The new tax law expands the usability of 529 plans to include elementary, secondary, and private school tuition. Families can also now roll over 529 plan funds to ABLE accounts, which are tax-advantaged savings accounts for disabled individuals. These changes began in 2018 and are now permanent; they will not sunset in 2025.

How this will affect you

Families are now able to use 529 plans as an education savings vehicle for more than just higher education expenses; which may provide an opportunity to increase contributions based on your objectives. 529 plan contributions can provide valuable state tax deductions if structured properly. We recommend discussing your goals with your financial advisor to develop an education savings strategy to best meet your needs.

Estate Tax

The estate tax exemption amount has doubled to $11.2 million for single filers and $22.4 million for joint filers through 2025.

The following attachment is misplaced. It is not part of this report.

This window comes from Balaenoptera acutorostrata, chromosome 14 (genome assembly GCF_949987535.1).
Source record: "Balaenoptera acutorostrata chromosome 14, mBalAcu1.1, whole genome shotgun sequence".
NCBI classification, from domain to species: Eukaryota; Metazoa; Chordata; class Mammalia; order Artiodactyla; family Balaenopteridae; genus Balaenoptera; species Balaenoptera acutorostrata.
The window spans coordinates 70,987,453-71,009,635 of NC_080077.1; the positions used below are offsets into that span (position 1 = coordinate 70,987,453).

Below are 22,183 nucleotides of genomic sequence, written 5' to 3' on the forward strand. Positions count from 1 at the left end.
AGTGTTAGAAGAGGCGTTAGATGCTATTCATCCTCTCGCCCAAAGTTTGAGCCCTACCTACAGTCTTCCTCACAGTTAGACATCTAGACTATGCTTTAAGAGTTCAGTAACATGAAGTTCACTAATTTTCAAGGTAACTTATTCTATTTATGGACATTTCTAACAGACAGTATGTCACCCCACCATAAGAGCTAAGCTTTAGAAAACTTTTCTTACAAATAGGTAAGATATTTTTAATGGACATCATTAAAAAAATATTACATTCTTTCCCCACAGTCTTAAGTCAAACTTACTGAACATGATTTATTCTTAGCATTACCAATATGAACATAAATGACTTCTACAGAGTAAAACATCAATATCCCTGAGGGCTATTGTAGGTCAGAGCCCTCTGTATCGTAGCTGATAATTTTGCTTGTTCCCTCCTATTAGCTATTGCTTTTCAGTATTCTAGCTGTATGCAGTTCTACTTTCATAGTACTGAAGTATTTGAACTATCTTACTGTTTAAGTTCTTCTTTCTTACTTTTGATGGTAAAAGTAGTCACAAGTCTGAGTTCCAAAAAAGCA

How this will affect you

Gifted assets during your lifetime may not be considered part of your taxable estate when transferred properly. If you have a sizable estate, discuss accelerating gifting with your financial advisor to shield more of your assets from the 40% estate tax.

The intent of the TCJA is to simplify tax reporting and lower tax bills for many. Whether this is a reality for you is dependent on the right tax strategy for your financial situation. What has worked for you in the past may not be the best strategy for you in the years to come. Consult with your tax professional and financial advisor to determine the best tax strategy for you and your family.

As always, if you have any questions about the tax law changes, or anything to do with your portfolio, please contact us.

[1]More information on tax law prior to 2018